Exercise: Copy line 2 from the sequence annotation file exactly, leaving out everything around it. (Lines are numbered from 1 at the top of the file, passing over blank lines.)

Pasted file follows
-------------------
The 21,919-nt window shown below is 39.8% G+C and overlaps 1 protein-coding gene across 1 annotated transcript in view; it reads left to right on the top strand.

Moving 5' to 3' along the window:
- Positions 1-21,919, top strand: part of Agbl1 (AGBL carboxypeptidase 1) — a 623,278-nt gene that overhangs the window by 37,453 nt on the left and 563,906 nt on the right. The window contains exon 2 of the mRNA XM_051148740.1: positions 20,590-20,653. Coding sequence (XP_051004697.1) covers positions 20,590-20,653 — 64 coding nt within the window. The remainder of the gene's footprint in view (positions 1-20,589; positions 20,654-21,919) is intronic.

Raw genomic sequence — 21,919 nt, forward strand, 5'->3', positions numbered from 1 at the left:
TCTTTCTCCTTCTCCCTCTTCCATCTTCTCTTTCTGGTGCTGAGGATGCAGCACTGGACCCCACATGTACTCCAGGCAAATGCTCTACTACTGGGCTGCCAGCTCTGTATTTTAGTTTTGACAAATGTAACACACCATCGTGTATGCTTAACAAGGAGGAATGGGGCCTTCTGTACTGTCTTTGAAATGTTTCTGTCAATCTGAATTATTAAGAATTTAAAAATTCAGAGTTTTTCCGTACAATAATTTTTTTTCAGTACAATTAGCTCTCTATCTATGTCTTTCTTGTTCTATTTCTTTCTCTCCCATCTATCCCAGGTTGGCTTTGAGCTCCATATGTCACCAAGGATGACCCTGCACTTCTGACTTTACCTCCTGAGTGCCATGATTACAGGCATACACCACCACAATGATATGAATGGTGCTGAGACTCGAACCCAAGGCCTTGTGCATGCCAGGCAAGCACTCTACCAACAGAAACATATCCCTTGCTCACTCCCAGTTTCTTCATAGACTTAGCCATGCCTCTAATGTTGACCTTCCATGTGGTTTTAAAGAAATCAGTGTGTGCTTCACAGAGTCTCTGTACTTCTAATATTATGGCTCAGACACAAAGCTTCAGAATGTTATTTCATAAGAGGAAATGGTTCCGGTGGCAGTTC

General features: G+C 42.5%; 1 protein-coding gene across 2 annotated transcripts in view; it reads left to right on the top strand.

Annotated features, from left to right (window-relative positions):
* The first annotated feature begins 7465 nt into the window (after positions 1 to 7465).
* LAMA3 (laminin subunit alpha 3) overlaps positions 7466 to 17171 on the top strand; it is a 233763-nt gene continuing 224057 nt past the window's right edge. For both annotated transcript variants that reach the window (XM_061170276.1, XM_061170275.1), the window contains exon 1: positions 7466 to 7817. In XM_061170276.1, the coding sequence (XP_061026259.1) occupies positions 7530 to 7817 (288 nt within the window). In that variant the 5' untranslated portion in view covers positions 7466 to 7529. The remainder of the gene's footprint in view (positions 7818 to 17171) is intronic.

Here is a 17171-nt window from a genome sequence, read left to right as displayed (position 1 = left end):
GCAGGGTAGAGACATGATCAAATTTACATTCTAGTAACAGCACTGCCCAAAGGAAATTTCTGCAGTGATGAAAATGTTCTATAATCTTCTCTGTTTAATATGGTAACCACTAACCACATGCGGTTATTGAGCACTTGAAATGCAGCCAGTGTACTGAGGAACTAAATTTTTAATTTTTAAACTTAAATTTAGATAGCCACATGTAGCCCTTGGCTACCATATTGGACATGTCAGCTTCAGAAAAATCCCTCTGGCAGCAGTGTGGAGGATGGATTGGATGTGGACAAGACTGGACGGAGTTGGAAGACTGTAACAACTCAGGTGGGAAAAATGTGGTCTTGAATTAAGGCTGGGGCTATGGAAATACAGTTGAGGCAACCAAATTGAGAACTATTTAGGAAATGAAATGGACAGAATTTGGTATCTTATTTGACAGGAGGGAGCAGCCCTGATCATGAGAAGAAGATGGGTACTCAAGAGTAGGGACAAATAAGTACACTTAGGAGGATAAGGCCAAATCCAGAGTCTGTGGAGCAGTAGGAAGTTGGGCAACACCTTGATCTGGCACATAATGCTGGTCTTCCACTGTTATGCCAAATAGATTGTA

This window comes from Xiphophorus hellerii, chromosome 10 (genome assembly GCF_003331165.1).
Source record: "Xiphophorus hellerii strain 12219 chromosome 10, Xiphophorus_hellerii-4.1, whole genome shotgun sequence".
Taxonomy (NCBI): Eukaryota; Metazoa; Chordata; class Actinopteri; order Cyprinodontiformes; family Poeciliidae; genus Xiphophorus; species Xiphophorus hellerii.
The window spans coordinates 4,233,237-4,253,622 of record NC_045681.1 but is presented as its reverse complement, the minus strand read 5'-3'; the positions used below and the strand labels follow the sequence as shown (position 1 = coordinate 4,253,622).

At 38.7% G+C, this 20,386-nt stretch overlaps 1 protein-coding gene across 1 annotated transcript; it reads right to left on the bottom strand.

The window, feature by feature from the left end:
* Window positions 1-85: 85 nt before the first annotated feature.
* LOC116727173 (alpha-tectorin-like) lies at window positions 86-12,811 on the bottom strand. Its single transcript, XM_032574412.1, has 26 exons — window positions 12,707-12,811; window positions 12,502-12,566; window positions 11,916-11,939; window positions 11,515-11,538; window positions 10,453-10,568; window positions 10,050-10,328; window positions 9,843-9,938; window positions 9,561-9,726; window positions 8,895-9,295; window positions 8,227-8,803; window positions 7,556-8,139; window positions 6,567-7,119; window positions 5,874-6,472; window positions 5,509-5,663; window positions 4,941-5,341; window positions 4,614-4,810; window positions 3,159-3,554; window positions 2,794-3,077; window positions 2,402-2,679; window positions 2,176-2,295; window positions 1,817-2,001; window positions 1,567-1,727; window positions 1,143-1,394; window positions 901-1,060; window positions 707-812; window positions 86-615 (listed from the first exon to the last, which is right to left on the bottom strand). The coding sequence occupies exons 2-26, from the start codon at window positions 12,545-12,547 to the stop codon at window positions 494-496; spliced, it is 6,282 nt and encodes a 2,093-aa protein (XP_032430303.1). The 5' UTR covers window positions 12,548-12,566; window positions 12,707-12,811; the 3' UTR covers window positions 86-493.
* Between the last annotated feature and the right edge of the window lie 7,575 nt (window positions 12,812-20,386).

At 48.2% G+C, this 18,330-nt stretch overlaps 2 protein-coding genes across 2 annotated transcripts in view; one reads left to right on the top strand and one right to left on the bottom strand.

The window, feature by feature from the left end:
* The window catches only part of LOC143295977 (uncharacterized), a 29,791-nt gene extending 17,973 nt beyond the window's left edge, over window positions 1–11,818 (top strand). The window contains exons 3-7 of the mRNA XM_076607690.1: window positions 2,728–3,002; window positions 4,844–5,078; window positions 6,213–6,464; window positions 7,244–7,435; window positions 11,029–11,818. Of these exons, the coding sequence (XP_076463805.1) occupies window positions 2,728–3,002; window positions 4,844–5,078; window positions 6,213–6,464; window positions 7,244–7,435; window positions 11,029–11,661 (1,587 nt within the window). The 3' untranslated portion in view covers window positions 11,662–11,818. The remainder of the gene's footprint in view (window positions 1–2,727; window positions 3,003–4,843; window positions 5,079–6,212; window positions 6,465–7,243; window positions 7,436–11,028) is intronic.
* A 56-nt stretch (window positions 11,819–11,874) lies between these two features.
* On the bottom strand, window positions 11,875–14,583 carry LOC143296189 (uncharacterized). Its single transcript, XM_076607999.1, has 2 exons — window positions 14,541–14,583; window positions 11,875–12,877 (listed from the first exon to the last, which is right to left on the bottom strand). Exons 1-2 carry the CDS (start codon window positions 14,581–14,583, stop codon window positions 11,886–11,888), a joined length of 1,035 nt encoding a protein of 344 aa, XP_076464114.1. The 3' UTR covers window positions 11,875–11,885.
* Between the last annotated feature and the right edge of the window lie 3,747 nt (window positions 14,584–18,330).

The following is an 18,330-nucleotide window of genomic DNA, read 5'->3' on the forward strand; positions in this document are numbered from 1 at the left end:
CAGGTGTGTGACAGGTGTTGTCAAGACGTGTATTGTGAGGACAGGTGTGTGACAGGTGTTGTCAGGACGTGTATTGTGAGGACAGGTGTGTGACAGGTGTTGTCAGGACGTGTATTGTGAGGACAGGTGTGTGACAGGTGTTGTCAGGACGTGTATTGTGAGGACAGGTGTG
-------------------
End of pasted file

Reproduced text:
Moving 5' to 3' along the window: